Civilization, Université Paris 8 Vincennes-Saint-Denis, Leeds, cloth merchant, English civilization, petition, Industrial Revolution, woolen worker, textile worker, textile industry
This is a commentary of two documents: the Leeds Woollen Workers Petition (1786) and the Letter from Leeds Cloth Merchants (1791) by answering the following questions:
- Present the two documents (type).
- Who are the authors of the documents?
- Who are they addressed to?
- What are the messages?
- How do they relate to each other?
[...] Moreover, machines allow them to stay competitive because before machines, they had more expensive prices than the competition. Indeed, machines reduce manufacturing cost and labor cost. To answer the Leeds Woollen Workers worries, they explained that machines have been beneficial for them because their wages have increased due to the increase of the trade. The Scribbling Mill, the Spinning Frame and the Fly Shuttle spun the Industrial Revolution, benefiting everyone. Appendixes Leeds Woollen Workers Petition - https://legacy.fordham.edu/Halsall/mod/1786machines.asp This petition by workers in Leeds major center of wool manufacture in Yorkshire) appeared in a local newspapers in 1786. [...]
[...] Some say, Begin and learn some other business. - Suppose we do; who will maintain our families, whilst we undertake the arduous task; and when we have learned it, how do we know we shall be any better for all our pains; for by the time we have served our second apprenticeship, another machine may arise, which may take away that business also; so that our families, being half pined whilst we are learning how to provide them with bread, will be wholly so during the period of our third apprenticeship. [...]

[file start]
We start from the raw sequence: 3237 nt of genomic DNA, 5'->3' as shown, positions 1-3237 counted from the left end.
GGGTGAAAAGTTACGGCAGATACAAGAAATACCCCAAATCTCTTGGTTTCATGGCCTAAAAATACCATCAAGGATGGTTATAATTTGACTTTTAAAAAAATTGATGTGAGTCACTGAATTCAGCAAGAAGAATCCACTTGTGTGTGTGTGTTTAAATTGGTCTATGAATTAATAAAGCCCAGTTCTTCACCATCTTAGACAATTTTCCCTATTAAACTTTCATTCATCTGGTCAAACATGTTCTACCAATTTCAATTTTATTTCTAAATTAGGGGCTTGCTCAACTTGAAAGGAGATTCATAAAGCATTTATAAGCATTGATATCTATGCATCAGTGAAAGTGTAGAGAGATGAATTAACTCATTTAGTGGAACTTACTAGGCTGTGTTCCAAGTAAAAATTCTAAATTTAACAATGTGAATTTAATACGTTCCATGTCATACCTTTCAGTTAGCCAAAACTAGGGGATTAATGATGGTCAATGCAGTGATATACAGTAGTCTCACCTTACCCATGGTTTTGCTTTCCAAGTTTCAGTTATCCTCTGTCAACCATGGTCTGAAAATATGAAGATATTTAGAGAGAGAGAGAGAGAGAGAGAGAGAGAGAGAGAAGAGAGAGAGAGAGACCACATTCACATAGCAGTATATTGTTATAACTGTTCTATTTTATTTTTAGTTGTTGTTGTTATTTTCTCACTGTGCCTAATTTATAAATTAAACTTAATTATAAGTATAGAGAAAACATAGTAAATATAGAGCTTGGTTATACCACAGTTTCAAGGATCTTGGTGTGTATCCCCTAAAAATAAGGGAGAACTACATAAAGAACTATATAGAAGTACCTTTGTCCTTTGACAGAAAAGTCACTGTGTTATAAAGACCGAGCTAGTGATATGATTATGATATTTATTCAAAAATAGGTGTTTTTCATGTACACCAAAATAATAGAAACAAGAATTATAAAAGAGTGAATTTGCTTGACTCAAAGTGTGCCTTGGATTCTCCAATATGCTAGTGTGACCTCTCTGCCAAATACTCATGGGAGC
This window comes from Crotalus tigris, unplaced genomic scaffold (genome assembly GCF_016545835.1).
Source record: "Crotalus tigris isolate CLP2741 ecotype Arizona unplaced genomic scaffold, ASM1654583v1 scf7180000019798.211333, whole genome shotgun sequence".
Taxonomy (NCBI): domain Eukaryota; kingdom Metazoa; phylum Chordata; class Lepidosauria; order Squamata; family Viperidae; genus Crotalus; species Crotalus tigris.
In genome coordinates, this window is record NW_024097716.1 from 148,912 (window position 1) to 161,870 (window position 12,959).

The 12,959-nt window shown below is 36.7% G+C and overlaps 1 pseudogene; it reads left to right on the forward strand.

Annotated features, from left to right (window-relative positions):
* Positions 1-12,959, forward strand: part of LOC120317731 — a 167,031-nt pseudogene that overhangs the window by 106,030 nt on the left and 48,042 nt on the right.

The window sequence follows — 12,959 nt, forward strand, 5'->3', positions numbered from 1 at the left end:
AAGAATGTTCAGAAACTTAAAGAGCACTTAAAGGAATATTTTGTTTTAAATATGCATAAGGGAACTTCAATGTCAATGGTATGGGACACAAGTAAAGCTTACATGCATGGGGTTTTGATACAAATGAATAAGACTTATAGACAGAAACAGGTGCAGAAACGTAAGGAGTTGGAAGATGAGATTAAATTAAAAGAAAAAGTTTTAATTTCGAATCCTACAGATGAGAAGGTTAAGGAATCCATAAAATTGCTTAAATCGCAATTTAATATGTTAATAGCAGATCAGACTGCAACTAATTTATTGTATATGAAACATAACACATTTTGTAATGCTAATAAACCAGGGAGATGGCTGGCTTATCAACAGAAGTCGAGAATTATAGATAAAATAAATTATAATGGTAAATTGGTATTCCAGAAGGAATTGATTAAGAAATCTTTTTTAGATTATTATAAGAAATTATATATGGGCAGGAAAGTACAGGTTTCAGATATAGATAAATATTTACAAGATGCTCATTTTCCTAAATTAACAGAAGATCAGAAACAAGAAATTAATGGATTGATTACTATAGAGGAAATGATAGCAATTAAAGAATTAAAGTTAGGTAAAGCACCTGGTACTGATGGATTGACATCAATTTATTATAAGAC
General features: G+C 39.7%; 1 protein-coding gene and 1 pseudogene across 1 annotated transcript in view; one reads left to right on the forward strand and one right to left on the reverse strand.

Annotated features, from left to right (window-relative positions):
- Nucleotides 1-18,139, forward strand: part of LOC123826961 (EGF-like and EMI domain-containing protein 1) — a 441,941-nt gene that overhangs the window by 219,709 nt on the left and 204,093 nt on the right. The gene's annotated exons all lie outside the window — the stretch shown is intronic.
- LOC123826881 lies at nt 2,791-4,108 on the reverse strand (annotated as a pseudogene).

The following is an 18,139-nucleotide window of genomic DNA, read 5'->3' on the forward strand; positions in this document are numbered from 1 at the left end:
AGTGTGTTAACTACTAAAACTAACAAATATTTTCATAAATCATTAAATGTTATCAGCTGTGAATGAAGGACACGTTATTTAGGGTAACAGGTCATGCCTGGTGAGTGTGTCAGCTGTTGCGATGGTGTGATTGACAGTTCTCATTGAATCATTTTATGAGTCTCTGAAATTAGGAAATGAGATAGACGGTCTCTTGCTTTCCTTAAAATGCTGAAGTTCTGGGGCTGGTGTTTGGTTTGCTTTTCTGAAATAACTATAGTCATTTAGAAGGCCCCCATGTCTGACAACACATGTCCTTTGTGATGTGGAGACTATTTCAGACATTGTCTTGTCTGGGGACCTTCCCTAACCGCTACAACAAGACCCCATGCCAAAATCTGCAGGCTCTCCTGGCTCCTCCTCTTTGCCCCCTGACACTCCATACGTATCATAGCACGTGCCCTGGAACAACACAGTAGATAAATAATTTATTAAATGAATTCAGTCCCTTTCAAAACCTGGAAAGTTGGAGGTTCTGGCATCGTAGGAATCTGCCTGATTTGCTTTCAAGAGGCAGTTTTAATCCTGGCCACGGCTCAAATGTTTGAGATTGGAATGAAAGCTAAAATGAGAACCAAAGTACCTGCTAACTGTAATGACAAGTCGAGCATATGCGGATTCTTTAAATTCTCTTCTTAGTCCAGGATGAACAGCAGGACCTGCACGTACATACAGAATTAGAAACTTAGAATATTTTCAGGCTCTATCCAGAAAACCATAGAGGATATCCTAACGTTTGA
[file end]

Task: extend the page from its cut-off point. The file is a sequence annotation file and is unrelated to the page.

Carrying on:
[...] To the Merchants, Clothiers and all such as wish well to the Staple Manufactory of this Nation. The Humble ADDRESS and PETITION of Thousands, who labour in the Cloth Manufactory. SHEWETH, That the Scribbling-Machines have thrown thousands of your petitioners out of employ, whereby they are brought into great distress, and are not able to procure a maintenance for their families, and deprived them of the opportunity of bringing up their children to labour: We have therefore to request, that prejudice and self-interest may be laid aside, and that you may pay that attention to the following facts, which the nature of the case requires. [...]
[...] Leeds Woollen Workers Petition (1786) and Letter from Leeds Cloth Merchants (1791) - Introduction to Civilization English work Present the two documents (type). Who are the authors of the documents? Who are they addressed to? What are the messages? How do they relate to each other? Leeds Woollen Workers Petition The first document is a petition written in 1786 by the Leeds woollen workers. [...]
[...] Moreover, they mention another negative expect of the use of machine: they do not produce quality product. They wore out the fabric. Letter from Leeds Cloth Merchants The second document is a letter from Leeds Cloth Merchants written in 1791 as a response to the Leeds woollen workers and more generally to all criticisms of the use of machinery. They explain that the machines are really important because the demand of wool increase, so they have to meet the demand. Indeed, they depend on foreign demand. [...]
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